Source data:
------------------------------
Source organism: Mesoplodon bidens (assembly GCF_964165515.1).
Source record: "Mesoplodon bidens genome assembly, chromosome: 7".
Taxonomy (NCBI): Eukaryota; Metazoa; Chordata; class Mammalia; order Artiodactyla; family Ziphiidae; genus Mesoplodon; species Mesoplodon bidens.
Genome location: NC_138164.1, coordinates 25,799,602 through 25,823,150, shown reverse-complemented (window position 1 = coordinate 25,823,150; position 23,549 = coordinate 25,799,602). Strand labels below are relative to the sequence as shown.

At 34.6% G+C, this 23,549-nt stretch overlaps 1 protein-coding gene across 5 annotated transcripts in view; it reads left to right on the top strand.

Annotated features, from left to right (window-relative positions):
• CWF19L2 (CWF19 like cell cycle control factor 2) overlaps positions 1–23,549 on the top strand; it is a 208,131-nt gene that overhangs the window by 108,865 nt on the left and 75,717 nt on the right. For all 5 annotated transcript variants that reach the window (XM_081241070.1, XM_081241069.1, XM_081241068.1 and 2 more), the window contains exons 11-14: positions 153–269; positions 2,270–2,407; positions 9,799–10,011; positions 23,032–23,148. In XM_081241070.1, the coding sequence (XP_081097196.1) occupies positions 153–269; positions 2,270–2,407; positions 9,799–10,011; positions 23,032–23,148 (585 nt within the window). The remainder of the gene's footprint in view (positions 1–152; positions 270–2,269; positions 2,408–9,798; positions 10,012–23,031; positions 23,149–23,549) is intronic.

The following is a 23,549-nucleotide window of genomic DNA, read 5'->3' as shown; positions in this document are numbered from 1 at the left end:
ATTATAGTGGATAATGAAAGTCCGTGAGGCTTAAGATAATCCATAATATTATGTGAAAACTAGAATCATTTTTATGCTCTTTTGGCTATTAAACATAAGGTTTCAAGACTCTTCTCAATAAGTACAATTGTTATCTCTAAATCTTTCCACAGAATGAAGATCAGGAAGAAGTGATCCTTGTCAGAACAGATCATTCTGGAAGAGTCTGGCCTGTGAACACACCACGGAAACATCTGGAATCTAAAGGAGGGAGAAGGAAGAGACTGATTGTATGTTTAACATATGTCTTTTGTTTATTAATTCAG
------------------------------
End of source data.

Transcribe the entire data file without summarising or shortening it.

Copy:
Source organism: Mesoplodon bidens (assembly GCF_964165515.1).
Source record: "Mesoplodon bidens genome assembly, chromosome: 7".
Taxonomy (NCBI): Eukaryota; Metazoa; Chordata; class Mammalia; order Artiodactyla; family Ziphiidae; genus Mesoplodon; species Mesoplodon bidens.
Genome location: NC_138164.1, coordinates 25,799,602 through 25,823,150, shown reverse-complemented (window position 1 = coordinate 25,823,150; position 23,549 = coordinate 25,799,602). Strand labels below are relative to the sequence as shown.

At 34.6% G+C, this 23,549-nt stretch overlaps 1 protein-coding gene across 5 annotated transcripts in view; it reads left to right on the top strand.

Annotated features, from left to right (window-relative positions):
• CWF19L2 (CWF19 like cell cycle control factor 2) overlaps positions 1–23,549 on the top strand; it is a 208,131-nt gene that overhangs the window by 108,865 nt on the left and 75,717 nt on the right. For all 5 annotated transcript variants that reach the window (XM_081241070.1, XM_081241069.1, XM_081241068.1 and 2 more), the window contains exons 11-14: positions 153–269; positions 2,270–2,407; positions 9,799–10,011; positions 23,032–23,148. In XM_081241070.1, the coding sequence (XP_081097196.1) occupies positions 153–269; positions 2,270–2,407; positions 9,799–10,011; positions 23,032–23,148 (585 nt within the window). The remainder of the gene's footprint in view (positions 1–152; positions 270–2,269; positions 2,408–9,798; positions 10,012–23,031; positions 23,149–23,549) is intronic.

The following is a 23,549-nucleotide window of genomic DNA, read 5'->3' as shown; positions in this document are numbered from 1 at the left end:
ATTATAGTGGATAATGAAAGTCCGTGAGGCTTAAGATAATCCATAATATTATGTGAAAACTAGAATCATTTTTATGCTCTTTTGGCTATTAAACATAAGGTTTCAAGACTCTTCTCAATAAGTACAATTGTTATCTCTAAATCTTTCCACAGAATGAAGATCAGGAAGAAGTGATCCTTGTCAGAACAGATCATTCTGGAAGAGTCTGGCCTGTGAACACACCACGGAAACATCTGGAATCTAAAGGAGGGAGAAGGAAGAGACTGATTGTATGTTTAACATATGTCTTTTGTTTATTAATTCAG